For a long time now, one of my team members has been much less productive than I'd expect someone in his role to be. He seems to waste a lot of time with non-work related things. I've brought his poor performance up many times but he just nods and ignores the feedback. If we ask him about the status of his work he just gives us a random excuse.

I discussed this problem with a fellow manager who recommended that I make it more difficult for him to slack off by moving him to a different desk closer to the manager's office. His screen would then be in view of the manager or people walking past. I can freely assign desks but feel that it would be insulting to move this team member for no other reason than his work style.

Is this a good approach? Or is there a better way to handle this situation?

  • 4
    Are you managing this person/team? What makes you think that he's slacking off? Do you have anything pointing towards him wasting time or is he just not performing at the level you'd expect?
    – Lilienthal
    Commented Jun 23, 2016 at 9:05
  • 2
    What Lilienthal said. Some people seem to work 12 hours per day, and produce nothing. Some others are never at their workplace, and have a lot of stuff done at the end of the day(I don't know how they do, but I measured it). If you just check if the person seems to work, it's a very bad measure. If you check the output, OTOH, then you can go further
    – gazzz0x2z
    Commented Jun 23, 2016 at 9:13
  • 3
    @gazzz0x2z Exactly what I was getting at. When bringing up low performance with an employee the main focus should also be on output, not behaviour.
    – Lilienthal
    Commented Jun 23, 2016 at 9:16
  • 1
    @Lilienthal he said "If we ask about the work, he will just tell some bla-bla reason to excuse." I suppose it is because the output is low ?
    – Gautier C
    Commented Jun 23, 2016 at 9:33
  • 3
    If you've repeatedly told them they are underperforming and nothing has changed, perhaps you should consider firing them.
    – dyeje
    Commented Jun 23, 2016 at 15:14

2 Answers 2


Moving a problem does not guarantee fixing the problem.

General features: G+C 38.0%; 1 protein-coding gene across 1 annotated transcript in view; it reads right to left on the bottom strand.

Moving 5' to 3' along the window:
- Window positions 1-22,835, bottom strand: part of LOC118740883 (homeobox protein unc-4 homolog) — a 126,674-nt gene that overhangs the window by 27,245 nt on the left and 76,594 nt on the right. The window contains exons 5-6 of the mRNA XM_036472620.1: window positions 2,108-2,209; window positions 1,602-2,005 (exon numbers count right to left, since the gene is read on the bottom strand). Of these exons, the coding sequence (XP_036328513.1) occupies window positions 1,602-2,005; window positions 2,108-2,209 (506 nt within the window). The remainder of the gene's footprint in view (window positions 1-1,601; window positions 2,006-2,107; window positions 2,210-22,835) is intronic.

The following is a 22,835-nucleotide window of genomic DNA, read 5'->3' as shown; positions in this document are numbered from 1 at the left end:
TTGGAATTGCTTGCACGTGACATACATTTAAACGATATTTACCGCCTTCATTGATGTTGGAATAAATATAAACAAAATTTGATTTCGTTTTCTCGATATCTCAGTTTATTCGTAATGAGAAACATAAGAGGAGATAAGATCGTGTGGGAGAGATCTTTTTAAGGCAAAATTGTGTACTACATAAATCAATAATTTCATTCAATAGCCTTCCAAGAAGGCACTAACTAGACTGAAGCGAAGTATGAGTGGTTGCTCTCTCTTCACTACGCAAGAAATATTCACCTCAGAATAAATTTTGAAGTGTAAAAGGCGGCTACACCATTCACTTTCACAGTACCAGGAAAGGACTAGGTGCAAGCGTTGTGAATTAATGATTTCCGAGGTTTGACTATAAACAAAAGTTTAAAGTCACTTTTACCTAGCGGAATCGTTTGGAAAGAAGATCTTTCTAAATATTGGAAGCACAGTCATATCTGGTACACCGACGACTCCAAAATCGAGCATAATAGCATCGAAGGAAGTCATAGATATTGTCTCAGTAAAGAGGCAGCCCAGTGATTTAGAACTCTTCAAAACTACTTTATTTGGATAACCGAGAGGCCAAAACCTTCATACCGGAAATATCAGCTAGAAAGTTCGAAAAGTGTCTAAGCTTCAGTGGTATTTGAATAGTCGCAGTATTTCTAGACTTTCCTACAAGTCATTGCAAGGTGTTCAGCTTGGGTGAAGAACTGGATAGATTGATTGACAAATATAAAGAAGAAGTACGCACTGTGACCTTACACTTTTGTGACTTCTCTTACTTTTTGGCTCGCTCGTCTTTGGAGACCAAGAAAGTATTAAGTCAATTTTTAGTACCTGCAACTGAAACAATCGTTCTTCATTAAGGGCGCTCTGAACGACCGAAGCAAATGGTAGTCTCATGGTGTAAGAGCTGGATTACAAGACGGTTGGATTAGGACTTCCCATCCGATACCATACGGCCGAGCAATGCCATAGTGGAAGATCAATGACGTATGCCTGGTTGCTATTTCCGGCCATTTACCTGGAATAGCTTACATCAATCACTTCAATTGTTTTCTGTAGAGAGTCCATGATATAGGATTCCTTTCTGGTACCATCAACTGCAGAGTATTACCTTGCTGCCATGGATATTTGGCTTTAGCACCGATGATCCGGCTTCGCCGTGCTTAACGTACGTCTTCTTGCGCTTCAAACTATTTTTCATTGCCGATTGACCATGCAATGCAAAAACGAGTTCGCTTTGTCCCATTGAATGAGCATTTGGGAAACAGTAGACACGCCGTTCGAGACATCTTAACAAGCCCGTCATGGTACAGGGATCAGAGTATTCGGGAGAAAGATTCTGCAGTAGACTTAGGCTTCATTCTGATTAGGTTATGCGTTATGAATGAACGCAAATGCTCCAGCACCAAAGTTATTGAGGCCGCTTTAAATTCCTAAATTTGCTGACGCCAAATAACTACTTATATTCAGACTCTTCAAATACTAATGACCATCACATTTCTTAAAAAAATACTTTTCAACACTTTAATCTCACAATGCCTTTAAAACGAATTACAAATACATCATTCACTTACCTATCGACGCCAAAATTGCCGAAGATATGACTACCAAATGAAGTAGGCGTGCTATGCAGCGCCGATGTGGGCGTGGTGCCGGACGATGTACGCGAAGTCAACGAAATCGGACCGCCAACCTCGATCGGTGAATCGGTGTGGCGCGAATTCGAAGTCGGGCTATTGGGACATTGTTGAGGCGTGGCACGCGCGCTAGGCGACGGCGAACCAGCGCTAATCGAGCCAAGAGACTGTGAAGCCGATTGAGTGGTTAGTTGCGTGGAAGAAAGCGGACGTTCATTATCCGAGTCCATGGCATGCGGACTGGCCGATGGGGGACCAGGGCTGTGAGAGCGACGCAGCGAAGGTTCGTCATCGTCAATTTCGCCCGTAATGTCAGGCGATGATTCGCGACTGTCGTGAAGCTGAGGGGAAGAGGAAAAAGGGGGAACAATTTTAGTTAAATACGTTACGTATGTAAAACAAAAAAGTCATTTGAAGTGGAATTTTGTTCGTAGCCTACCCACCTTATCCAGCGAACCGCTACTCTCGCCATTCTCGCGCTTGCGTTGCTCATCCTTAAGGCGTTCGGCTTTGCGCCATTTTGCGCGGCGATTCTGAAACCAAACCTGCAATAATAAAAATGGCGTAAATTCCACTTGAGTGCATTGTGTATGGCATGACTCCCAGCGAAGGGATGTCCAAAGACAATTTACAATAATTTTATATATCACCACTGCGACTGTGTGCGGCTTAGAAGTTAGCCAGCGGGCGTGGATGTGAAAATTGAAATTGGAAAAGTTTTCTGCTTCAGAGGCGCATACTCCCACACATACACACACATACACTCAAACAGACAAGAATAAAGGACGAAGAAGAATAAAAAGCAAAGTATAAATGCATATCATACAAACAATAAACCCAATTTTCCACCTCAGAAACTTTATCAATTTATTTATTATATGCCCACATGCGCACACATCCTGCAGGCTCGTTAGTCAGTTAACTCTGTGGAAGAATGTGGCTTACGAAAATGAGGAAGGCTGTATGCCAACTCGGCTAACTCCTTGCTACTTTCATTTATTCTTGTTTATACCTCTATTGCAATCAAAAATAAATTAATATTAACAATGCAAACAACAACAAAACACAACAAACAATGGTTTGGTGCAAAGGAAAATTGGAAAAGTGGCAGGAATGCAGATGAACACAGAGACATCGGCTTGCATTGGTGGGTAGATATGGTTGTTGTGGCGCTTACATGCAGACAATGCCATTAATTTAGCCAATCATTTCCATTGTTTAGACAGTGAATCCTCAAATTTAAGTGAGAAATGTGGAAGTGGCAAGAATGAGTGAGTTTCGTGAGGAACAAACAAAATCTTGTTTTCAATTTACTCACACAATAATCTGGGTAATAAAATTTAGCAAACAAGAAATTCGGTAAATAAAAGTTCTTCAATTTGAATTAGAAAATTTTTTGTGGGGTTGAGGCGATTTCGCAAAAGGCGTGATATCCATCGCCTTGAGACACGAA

What you are proposing is a creative solution to a common problem in the workplace. As such there is no guarantee that this will be a silver bullet to the problem. It can easily result in nothing, or worse if the employee responds poorly to being relocated could start poisoning the workplace.

Challenges to this approach

What if he asks why am I being moved? You would need to be able to give a good reason for it. You could choose to move several people if you want camouflage your intent, but at that point you might as well go all out and see if there is a full way of reorganizing the cubicle/office assignments to better optimize the team. As someone who has been through two major cubicle reorgs when pitched correctly and done correctly can be beneficial.

He could be the type of person who as gazzz0x2z pointed out can look like he is putting in 12 hours a day and yet produce nothing. If this is the case he will still appear to be working hard, but will still not be contributing anything of value.

Go for it

Despite the challenges and the real chance that it will not go as planned, it is still a creative idea and it is up to you decide whether or not to attempt it. It is much nicer when you can get an employee to contribute rather than having to fire and replace them. The only modification I would make to your plan is to see if there is a way to expand it to see if doing a much larger cubicle/office reorg would benefit the team.

"A darkness carried in the heart can not be cured by moving the body from one place to another." Lennier - Babylon 5



Putting him in a place where everyone can see his screen is tanatamount to an open-office arrangement. And in spite of the fact that open-offices are in vogue, they reduce productivity and, ironically, create distance amongst coworkers.

Employees in cubicles receive 29% more interruptions than those in private offices, finds research from the University of California, Irvine. And employees who are interrupted frequently report 9% higher rates of exhaustion.

While cubicles are a fact of life for many workers, open offices increase the number of interruptions tenfold and therefore amplify the exhaustion factor.

At the last magazine I worked for, everyone had offices. We’d pop into each other’s offices, at first to ask a question or work out some problem, and soon, because nobody could hear us, we’d transition into long and personal conversations. Many people there became close, treasured friends, and awesome collaborators.

But out in the open? It’s far harder to get to know coworkers—and that personal connection is important. "Serendipity" isn’t a matter of matched-up ideas. It’s a matter of knowing how another person thinks. That’s the kind of stuff you learn by getting personal, and that’s not something I want to do out in the open.

If you need to discipline this coworker, put him on a performance plan, or even fire him, then do so. But if you aspire to have this person make meaningful contributions to your team, then please, do not put a dunce cap on him so that everyone can see his screen. That reeks of grammar school and is counter-productive for the reasons I've articulated.

  • If he is interrupted frequently from slacking maybe he will get more work done.
    – Myles
    Commented Jun 23, 2016 at 13:27

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